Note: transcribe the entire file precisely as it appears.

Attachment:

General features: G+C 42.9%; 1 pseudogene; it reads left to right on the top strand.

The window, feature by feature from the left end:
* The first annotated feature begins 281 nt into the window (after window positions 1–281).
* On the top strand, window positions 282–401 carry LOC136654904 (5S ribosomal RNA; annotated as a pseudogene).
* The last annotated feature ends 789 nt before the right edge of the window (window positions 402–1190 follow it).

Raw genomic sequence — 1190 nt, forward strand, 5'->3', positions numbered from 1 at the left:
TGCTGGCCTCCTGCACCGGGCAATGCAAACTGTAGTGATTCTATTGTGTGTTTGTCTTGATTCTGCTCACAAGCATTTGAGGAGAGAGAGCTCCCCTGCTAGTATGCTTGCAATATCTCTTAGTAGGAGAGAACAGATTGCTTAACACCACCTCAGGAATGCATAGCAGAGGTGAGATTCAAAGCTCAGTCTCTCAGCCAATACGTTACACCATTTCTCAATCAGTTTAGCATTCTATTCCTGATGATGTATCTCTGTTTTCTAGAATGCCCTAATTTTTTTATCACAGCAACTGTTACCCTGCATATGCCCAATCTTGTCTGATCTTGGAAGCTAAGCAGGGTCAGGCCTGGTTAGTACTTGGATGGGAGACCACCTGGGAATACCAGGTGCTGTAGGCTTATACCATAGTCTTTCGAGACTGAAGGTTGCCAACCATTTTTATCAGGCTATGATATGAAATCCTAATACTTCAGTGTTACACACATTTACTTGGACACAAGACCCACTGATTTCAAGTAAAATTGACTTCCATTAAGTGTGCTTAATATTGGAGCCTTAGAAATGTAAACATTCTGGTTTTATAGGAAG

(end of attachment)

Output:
General features: G+C 42.9%; 1 pseudogene; it reads left to right on the top strand.

The window, feature by feature from the left end:
* The first annotated feature begins 281 nt into the window (after window positions 1–281).
* On the top strand, window positions 282–401 carry LOC136654904 (5S ribosomal RNA; annotated as a pseudogene).
* The last annotated feature ends 789 nt before the right edge of the window (window positions 402–1190 follow it).

Raw genomic sequence — 1190 nt, forward strand, 5'->3', positions numbered from 1 at the left:
TGCTGGCCTCCTGCACCGGGCAATGCAAACTGTAGTGATTCTATTGTGTGTTTGTCTTGATTCTGCTCACAAGCATTTGAGGAGAGAGAGCTCCCCTGCTAGTATGCTTGCAATATCTCTTAGTAGGAGAGAACAGATTGCTTAACACCACCTCAGGAATGCATAGCAGAGGTGAGATTCAAAGCTCAGTCTCTCAGCCAATACGTTACACCATTTCTCAATCAGTTTAGCATTCTATTCCTGATGATGTATCTCTGTTTTCTAGAATGCCCTAATTTTTTTATCACAGCAACTGTTACCCTGCATATGCCCAATCTTGTCTGATCTTGGAAGCTAAGCAGGGTCAGGCCTGGTTAGTACTTGGATGGGAGACCACCTGGGAATACCAGGTGCTGTAGGCTTATACCATAGTCTTTCGAGACTGAAGGTTGCCAACCATTTTTATCAGGCTATGATATGAAATCCTAATACTTCAGTGTTACACACATTTACTTGGACACAAGACCCACTGATTTCAAGTAAAATTGACTTCCATTAAGTGTGCTTAATATTGGAGCCTTAGAAATGTAAACATTCTGGTTTTATAGGAAG